PURPOSE OF THE STUDY.
To investigate the relationship of indirect prenatal and postnatal antibiotic exposure and the subsequent development of eczema, recurrent wheeze, and atopic sensitization in early childhood.
The study population of 773 children was obtained from a prospective project regarding the Influence of Perinatal Factors on the Occurrence of Asthma and Allergies (PIPO cohort) in Belgium. Of 2006 women recruited at 20 weeks of pregnancy, 1072 agreed to participate (total cohort population: 1128 children).
Children were included in the current study if information on antibiotic exposure and at least 1 health outcome was available. History of maternal antibiotic use during pregnancy and breastfeeding was queried at home visits during pregnancy and after delivery. Postal questionnaires queried patient antibiotic exposure at 1 year and subsequently every 6 months until the age of 4 years. Biannual questionnaires also queried the diagnoses of eczema or recurrent wheeze in children. Atopic sensitization was assessed via Dermatophagoides pteronyssinus–, cat-, dog-, egg-, and cow's milk–specific immunoglobulin E (IgE) at 1 and 4 years and birch- and timothy grass–specific IgE at 4 years. Atopic sensitization was defined as at least 1 positive specific IgE result. Parental D pteronyssinus–, cat-, dog-, birch-, timothy-, mugwort-, and Cladosporium herbarum–specific IgE were quantified. Gender, parental allergic history, parental educational level, pet exposure, tobacco use during pregnancy, birth weight, maternal age at birth, breastfeeding history, number of older siblings, day care attendance, environmental tobacco exposure, and lower respiratory tract infection history were also queried. Chronology of exposures and outcomes were considered independently.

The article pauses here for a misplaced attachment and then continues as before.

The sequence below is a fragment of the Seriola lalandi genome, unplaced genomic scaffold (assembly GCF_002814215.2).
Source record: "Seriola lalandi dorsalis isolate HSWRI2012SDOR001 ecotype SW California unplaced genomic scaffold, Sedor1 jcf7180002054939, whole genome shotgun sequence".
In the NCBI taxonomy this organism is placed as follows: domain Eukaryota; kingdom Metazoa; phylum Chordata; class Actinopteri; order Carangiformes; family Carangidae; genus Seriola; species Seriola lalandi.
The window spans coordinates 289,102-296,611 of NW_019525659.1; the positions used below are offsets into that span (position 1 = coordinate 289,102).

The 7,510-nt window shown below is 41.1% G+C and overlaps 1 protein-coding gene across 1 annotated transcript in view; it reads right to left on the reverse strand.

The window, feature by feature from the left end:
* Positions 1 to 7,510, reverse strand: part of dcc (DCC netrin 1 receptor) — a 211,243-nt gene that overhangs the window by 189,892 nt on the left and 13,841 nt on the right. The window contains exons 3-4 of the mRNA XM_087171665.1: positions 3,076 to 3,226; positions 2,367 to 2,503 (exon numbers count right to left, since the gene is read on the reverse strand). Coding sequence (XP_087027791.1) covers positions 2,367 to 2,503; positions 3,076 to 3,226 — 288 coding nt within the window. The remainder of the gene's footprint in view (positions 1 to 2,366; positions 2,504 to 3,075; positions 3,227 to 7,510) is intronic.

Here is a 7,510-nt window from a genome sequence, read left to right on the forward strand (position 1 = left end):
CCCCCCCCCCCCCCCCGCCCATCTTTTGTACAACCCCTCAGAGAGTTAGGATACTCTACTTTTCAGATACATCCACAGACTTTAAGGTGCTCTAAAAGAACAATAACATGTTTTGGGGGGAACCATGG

Prenatal antibiotic exposure was significantly positively associated with eczema but not associated with recurrent wheeze or atopic sensitization. Antibiotic exposure through breastfeeding had a positive, but not statistically significant, association with recurrent wheeze. Neither eczema nor atopic sensitization was significantly associated with antibiotic exposure through breastfeeding. There was a negative association between patient use of antibiotics in the first year of life and eczema and atopic sensitization and between patient use of antibiotics after the first year of life and recurrent wheeze, eczema, and atopic sensitization.
Indirect exposure to antibiotics during pregnancy or through breast milk increases the risk for allergic symptoms in children, whereas direct exposure is protective.
The authors acknowledged potential study limitations to include selection bias, selective attrition, and misclassification of the chronology of antibiotic exposure and outcomes. Future studies on both outcomes associated with indirect antibiotic exposure in children and associations between the chronology of antibiotic exposure and atopic disease outcomes in childhood are needed.
- Copyright © 2011 by the American Academy of Pediatrics